Eddie Jones has been psychologically “cuddling” his England rugby players in anticipation of the renewal of a special rivalry against Wales.
The Six Nations champions head to Cardiff armed with a confidence-enhancing 15 successive Test victories while knowing they underperformed when opening their title defence with a patchy 19-16 win over France.
On two occasions this week Jones has apologised to his players en masse, confessing that he failed to prepare them properly against Les Blues, and in the build-up to Saturday’s Principality Stadium showdown he has been busy working on their psyches.
“You’ve got to either whip them, kick them, cuddle them, kiss them. You’ve got to find some way to get a better performance,” he said.
“There’s been a bit of cuddling this week, not in the physical sense, but in the mental sense. No one in particular.
“We were disappointed with how we played against France because we wanted to start the tournament with a bang.
“They played well – people are underestimating how well France played and how good they are going to be.
“Wales is one of those games where, if you’re an Englishman, if you’re going to get excited. It’s one of those traditional games and means so much to their supporters and to our supporters.
“It means so much to our team, it means so much to their team. That always adds a little bit. We will definitely play better, we will play well enough to win.
“But every Test is important and it’s important for us as a team that we play with commitment, with ferocity and with desire.
“We have got so many supporters out there we want to show them that every game matters.”
England have experienced a roller-coaster of emotions on their previous two visits to Cardiff, collapsing to a 30-3 rout in 2013 that denied them a Grand Slam on the final day of the championship before exacting revenge with a stirring 21-16 triumph two years later.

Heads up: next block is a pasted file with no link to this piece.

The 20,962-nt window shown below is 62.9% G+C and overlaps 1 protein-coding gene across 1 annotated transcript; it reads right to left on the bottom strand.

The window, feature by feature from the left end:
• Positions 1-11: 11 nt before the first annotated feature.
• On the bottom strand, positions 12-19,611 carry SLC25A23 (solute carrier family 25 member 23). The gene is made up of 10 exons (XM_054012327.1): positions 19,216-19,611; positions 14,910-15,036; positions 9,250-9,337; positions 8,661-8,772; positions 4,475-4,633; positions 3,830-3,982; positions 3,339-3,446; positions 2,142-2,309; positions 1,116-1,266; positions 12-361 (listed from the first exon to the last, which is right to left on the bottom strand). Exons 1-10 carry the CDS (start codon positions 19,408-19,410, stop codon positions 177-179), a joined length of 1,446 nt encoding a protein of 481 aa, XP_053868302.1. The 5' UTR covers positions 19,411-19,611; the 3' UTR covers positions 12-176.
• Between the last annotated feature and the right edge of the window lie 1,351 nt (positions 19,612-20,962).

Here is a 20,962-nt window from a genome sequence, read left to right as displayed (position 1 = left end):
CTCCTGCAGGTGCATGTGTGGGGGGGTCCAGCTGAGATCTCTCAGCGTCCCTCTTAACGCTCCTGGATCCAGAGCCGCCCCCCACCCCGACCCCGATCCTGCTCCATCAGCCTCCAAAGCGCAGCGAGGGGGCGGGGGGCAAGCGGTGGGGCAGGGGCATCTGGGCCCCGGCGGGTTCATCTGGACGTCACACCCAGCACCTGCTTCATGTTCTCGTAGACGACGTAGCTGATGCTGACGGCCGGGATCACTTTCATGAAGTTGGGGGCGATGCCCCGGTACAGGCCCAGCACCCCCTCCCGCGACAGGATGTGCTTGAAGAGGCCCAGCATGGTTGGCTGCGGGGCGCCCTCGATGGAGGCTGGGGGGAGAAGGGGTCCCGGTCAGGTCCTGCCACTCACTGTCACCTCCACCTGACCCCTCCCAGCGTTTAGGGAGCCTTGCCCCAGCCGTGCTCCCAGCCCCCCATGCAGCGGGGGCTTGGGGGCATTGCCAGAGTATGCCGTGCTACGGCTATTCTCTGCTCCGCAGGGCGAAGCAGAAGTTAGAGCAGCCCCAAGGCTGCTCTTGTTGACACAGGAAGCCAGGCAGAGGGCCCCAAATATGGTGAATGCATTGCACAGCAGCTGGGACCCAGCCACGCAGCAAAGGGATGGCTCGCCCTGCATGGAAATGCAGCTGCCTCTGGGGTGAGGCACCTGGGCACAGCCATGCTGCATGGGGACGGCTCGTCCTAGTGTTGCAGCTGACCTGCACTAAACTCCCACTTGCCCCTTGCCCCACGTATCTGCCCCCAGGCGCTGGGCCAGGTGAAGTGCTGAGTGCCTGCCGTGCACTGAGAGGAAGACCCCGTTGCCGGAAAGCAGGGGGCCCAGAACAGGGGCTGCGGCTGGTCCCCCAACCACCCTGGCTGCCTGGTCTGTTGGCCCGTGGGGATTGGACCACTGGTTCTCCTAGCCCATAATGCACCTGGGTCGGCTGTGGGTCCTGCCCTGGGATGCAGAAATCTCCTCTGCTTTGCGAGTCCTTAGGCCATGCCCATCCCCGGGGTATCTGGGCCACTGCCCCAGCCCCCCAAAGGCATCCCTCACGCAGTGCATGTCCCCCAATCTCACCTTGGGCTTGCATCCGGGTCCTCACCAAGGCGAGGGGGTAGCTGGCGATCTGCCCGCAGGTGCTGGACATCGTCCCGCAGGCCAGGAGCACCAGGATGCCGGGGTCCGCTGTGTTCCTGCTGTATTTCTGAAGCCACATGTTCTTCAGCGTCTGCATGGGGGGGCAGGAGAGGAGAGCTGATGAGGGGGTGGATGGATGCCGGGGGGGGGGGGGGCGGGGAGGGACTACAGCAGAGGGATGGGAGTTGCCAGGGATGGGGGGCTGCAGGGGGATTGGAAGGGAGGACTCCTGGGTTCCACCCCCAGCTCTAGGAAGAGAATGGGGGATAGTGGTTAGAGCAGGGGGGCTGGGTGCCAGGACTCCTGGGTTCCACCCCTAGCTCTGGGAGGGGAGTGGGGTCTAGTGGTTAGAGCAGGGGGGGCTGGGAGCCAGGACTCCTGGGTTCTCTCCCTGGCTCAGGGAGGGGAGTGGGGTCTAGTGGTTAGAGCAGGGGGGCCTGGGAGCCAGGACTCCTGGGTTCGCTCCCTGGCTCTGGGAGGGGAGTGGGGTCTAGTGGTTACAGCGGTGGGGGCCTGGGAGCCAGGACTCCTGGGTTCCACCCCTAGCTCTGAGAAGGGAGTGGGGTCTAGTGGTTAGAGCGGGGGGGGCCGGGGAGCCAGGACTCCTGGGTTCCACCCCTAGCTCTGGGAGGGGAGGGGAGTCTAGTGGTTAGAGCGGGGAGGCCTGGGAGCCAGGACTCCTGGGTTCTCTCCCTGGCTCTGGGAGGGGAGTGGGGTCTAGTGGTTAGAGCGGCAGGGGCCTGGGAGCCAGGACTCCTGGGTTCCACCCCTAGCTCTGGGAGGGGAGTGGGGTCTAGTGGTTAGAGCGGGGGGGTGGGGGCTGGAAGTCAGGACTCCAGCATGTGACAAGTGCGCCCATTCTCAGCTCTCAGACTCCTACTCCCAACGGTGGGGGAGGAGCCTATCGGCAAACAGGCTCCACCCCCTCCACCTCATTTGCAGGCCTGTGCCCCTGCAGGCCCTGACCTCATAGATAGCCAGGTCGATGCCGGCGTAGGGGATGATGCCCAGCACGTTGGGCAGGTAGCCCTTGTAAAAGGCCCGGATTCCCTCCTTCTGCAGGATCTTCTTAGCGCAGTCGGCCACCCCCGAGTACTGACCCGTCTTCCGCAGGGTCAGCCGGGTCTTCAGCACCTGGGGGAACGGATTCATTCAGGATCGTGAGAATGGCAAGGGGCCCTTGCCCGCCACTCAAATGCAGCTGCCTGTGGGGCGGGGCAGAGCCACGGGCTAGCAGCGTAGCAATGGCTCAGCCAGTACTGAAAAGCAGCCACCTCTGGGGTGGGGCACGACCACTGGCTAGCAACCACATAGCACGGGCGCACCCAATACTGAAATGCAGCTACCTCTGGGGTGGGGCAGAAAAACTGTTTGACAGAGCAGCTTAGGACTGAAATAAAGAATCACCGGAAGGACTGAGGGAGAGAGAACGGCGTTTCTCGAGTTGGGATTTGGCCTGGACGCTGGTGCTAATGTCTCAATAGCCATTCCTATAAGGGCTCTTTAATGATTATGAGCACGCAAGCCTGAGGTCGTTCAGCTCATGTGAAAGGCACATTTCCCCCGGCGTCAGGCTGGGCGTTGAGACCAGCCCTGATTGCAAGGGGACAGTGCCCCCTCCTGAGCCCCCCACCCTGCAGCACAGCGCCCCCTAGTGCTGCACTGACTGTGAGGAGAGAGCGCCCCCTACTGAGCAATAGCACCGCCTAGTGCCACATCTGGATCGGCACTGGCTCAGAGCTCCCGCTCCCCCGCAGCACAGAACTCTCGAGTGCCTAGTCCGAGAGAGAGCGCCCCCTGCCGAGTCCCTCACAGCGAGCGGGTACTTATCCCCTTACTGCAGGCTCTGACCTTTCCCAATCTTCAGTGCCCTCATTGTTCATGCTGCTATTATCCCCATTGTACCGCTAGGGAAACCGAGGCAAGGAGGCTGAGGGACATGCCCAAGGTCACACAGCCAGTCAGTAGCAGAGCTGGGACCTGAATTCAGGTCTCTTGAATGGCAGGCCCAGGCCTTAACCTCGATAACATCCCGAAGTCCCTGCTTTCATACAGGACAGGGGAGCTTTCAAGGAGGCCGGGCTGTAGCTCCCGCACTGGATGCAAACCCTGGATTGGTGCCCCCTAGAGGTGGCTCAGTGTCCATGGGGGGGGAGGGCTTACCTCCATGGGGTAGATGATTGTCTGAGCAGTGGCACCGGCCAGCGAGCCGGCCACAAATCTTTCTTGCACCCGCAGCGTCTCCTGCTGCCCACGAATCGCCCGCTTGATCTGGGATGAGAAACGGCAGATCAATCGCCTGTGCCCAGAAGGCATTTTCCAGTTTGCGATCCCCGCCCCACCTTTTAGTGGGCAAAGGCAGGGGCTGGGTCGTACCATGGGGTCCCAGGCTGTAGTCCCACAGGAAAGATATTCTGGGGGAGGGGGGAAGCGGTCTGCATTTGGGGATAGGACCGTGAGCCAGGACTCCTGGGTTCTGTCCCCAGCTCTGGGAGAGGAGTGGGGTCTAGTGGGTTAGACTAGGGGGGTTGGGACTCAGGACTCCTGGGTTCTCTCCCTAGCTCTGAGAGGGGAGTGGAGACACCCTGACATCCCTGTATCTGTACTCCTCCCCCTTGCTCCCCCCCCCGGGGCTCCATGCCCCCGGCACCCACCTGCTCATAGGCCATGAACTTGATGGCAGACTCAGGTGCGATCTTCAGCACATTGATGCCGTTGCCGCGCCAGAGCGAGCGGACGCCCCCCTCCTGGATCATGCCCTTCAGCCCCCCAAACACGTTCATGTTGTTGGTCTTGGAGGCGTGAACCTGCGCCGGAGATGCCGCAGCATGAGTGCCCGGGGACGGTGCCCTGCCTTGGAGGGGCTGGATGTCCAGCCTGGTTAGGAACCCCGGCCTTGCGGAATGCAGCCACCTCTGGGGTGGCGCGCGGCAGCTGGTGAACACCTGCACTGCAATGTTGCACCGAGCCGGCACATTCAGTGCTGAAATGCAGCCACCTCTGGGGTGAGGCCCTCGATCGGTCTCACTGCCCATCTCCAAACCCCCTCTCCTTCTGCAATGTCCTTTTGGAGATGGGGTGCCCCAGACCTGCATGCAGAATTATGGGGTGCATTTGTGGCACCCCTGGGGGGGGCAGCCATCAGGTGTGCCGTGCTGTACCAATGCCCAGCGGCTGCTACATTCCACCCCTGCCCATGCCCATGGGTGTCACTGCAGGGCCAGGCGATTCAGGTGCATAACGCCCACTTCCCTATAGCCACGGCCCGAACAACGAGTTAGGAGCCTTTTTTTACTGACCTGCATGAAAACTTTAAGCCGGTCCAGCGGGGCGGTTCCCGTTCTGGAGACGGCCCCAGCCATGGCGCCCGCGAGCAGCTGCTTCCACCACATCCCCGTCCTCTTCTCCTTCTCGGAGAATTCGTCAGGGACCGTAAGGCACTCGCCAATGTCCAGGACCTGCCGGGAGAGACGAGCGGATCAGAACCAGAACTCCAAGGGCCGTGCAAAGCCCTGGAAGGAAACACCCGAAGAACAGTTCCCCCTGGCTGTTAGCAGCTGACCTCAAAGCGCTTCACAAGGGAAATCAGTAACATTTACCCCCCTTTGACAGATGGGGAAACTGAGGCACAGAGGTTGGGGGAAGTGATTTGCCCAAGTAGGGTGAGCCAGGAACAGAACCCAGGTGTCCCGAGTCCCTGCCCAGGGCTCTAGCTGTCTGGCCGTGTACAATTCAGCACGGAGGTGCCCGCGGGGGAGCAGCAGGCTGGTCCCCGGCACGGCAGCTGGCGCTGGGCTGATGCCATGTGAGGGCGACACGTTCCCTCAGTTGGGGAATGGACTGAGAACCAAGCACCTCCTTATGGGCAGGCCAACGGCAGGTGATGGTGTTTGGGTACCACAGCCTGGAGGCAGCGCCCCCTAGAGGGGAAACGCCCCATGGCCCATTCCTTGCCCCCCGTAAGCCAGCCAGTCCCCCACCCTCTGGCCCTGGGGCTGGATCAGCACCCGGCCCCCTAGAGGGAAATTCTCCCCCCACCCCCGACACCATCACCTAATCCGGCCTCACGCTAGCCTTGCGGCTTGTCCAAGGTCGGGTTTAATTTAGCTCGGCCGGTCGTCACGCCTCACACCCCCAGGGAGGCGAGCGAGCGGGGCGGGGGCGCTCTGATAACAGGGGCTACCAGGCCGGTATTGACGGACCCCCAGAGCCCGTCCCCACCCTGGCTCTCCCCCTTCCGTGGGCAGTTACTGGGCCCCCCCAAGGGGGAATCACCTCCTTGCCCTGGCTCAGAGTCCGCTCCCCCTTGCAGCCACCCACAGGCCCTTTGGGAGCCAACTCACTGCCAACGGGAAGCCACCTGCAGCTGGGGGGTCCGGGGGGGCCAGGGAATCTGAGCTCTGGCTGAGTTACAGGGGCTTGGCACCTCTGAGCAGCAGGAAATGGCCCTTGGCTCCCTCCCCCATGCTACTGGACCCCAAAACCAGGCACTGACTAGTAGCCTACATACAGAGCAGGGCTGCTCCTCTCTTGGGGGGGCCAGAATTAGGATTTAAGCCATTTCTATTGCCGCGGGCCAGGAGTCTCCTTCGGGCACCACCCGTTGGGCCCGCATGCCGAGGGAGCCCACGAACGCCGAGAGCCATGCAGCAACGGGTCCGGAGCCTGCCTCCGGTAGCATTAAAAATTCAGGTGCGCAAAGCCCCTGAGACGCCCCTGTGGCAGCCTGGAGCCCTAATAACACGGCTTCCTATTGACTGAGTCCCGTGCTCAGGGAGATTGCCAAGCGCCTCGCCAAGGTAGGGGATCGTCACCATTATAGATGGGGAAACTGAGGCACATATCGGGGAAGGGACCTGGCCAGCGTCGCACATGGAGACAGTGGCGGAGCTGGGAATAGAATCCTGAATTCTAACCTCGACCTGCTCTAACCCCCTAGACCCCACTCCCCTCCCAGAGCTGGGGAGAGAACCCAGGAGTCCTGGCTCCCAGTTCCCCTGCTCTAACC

While the fortunes on those days were polar opposite, the highly-charged atmosphere at England’s most challenging Six Nations destination were much the same and Jones has braced his side for hostility and Welsh “shenanigans”.
How his players respond to the environment will offer Jones an insight into their potential.
“I think it depends on how good a side you are,” said Jones, who requested that the Principality Stadium roof be kept open.
“And the good teams win at home and win away. That’s the reality. New Zealand win at home and away.
“If you’re not such a good team you tend to win at home because you feel comfortable, the crowd’s good for you. We want to be a good team. We want to win at home and away.”
Adding a deeply personal dimension to the round two clash is that it will be Jones’ first visit to Cardiff since Australia’s 24-22 loss there in 2005, a result that instigated his sacking as head coach.
“When you lose the national job, you are devastated and I was devastated. I remember a journalist coming and saying: ‘you’re going to get the sack’. But that’s not pertinent to this game,” Jones said.